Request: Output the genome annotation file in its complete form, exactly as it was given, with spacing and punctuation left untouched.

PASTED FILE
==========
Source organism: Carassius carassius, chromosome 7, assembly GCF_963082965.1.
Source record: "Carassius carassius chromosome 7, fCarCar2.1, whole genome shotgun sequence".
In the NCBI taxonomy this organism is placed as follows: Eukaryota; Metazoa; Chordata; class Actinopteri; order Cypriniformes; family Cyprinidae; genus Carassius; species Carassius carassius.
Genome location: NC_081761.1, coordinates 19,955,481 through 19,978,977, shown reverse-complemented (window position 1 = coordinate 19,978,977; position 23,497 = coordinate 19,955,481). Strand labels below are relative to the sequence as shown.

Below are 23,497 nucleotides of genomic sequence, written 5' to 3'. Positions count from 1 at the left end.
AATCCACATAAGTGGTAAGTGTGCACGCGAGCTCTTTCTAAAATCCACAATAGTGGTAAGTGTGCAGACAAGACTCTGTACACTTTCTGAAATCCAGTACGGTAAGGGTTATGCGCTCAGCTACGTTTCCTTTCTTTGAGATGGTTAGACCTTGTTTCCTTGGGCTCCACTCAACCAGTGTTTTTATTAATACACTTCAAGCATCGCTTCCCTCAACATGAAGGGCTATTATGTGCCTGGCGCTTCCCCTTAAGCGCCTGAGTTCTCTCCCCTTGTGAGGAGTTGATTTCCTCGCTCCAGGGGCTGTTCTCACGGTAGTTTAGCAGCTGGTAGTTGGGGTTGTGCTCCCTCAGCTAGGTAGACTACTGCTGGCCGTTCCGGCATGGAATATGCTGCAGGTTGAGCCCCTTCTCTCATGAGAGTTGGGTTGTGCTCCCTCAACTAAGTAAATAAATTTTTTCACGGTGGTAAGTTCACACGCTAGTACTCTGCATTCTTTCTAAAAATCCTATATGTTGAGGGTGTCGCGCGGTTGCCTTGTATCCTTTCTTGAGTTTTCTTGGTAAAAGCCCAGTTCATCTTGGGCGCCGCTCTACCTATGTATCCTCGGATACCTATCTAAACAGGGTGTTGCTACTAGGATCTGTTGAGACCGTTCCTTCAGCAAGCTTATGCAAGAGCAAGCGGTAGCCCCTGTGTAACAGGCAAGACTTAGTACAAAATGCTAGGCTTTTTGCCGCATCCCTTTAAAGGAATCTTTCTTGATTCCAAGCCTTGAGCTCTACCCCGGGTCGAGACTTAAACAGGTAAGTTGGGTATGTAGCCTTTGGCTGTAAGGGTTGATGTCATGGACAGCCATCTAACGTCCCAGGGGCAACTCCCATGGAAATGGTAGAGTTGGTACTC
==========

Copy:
Source organism: Carassius carassius, chromosome 7, assembly GCF_963082965.1.
Source record: "Carassius carassius chromosome 7, fCarCar2.1, whole genome shotgun sequence".
In the NCBI taxonomy this organism is placed as follows: Eukaryota; Metazoa; Chordata; class Actinopteri; order Cypriniformes; family Cyprinidae; genus Carassius; species Carassius carassius.
Genome location: NC_081761.1, coordinates 19,955,481 through 19,978,977, shown reverse-complemented (window position 1 = coordinate 19,978,977; position 23,497 = coordinate 19,955,481). Strand labels below are relative to the sequence as shown.

Below are 23,497 nucleotides of genomic sequence, written 5' to 3'. Positions count from 1 at the left end.
AATCCACATAAGTGGTAAGTGTGCACGCGAGCTCTTTCTAAAATCCACAATAGTGGTAAGTGTGCAGACAAGACTCTGTACACTTTCTGAAATCCAGTACGGTAAGGGTTATGCGCTCAGCTACGTTTCCTTTCTTTGAGATGGTTAGACCTTGTTTCCTTGGGCTCCACTCAACCAGTGTTTTTATTAATACACTTCAAGCATCGCTTCCCTCAACATGAAGGGCTATTATGTGCCTGGCGCTTCCCCTTAAGCGCCTGAGTTCTCTCCCCTTGTGAGGAGTTGATTTCCTCGCTCCAGGGGCTGTTCTCACGGTAGTTTAGCAGCTGGTAGTTGGGGTTGTGCTCCCTCAGCTAGGTAGACTACTGCTGGCCGTTCCGGCATGGAATATGCTGCAGGTTGAGCCCCTTCTCTCATGAGAGTTGGGTTGTGCTCCCTCAACTAAGTAAATAAATTTTTTCACGGTGGTAAGTTCACACGCTAGTACTCTGCATTCTTTCTAAAAATCCTATATGTTGAGGGTGTCGCGCGGTTGCCTTGTATCCTTTCTTGAGTTTTCTTGGTAAAAGCCCAGTTCATCTTGGGCGCCGCTCTACCTATGTATCCTCGGATACCTATCTAAACAGGGTGTTGCTACTAGGATCTGTTGAGACCGTTCCTTCAGCAAGCTTATGCAAGAGCAAGCGGTAGCCCCTGTGTAACAGGCAAGACTTAGTACAAAATGCTAGGCTTTTTGCCGCATCCCTTTAAAGGAATCTTTCTTGATTCCAAGCCTTGAGCTCTACCCCGGGTCGAGACTTAAACAGGTAAGTTGGGTATGTAGCCTTTGGCTGTAAGGGTTGATGTCATGGACAGCCATCTAACGTCCCAGGGGCAACTCCCATGGAAATGGTAGAGTTGGTACTC